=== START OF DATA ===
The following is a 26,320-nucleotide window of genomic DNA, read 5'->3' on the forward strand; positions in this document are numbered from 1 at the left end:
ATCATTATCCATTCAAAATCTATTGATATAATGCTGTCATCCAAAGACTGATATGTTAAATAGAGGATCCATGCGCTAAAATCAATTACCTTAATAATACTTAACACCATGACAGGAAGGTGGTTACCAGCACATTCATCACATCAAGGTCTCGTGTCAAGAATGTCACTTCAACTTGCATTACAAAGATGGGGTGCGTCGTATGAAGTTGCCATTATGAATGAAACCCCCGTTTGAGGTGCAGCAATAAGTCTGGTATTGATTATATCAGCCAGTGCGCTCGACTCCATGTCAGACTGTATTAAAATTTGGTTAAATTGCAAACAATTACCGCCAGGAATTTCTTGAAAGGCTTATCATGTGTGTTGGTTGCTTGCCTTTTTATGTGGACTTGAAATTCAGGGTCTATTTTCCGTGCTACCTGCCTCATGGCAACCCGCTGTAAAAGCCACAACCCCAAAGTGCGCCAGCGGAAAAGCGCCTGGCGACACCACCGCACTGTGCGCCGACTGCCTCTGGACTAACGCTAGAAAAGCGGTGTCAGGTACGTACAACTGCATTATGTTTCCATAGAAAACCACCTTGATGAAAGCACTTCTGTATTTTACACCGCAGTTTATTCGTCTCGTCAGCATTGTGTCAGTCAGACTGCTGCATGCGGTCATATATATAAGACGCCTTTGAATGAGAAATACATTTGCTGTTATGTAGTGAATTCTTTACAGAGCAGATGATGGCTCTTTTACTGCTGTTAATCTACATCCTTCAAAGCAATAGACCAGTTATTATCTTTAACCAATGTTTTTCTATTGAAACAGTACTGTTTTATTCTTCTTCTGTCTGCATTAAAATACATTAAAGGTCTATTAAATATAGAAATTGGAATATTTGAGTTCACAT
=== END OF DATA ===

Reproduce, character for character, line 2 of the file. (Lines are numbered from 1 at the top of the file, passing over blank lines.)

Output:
ATCATTATCCATTCAAAATCTATTGATATAATGCTGTCATCCAAAGACTGATATGTTAAATAGAGGATCCATGCGCTAAAATCAATTACCTTAATAATACTTAACACCATGACAGGAAGGTGGTTACCAGCACATTCATCACATCAAGGTCTCGTGTCAAGAATGTCACTTCAACTTGCATTACAAAGATGGGGTGCGTCGTATGAAGTTGCCATTATGAATGAAACCCCCGTTTGAGGTGCAGCAATAAGTCTGGTATTGATTATATCAGCCAGTGCGCTCGACTCCATGTCAGACTGTATTAAAATTTGGTTAAATTGCAAACAATTACCGCCAGGAATTTCTTGAAAGGCTTATCATGTGTGTTGGTTGCTTGCCTTTTTATGTGGACTTGAAATTCAGGGTCTATTTTCCGTGCTACCTGCCTCATGGCAACCCGCTGTAAAAGCCACAACCCCAAAGTGCGCCAGCGGAAAAGCGCCTGGCGACACCACCGCACTGTGCGCCGACTGCCTCTGGACTAACGCTAGAAAAGCGGTGTCAGGTACGTACAACTGCATTATGTTTCCATAGAAAACCACCTTGATGAAAGCACTTCTGTATTTTACACCGCAGTTTATTCGTCTCGTCAGCATTGTGTCAGTCAGACTGCTGCATGCGGTCATATATATAAGACGCCTTTGAATGAGAAATACATTTGCTGTTATGTAGTGAATTCTTTACAGAGCAGATGATGGCTCTTTTACTGCTGTTAATCTACATCCTTCAAAGCAATAGACCAGTTATTATCTTTAACCAATGTTTTTCTATTGAAACAGTACTGTTTTATTCTTCTTCTGTCTGCATTAAAATACATTAAAGGTCTATTAAATATAGAAATTGGAATATTTGAGTTCACAT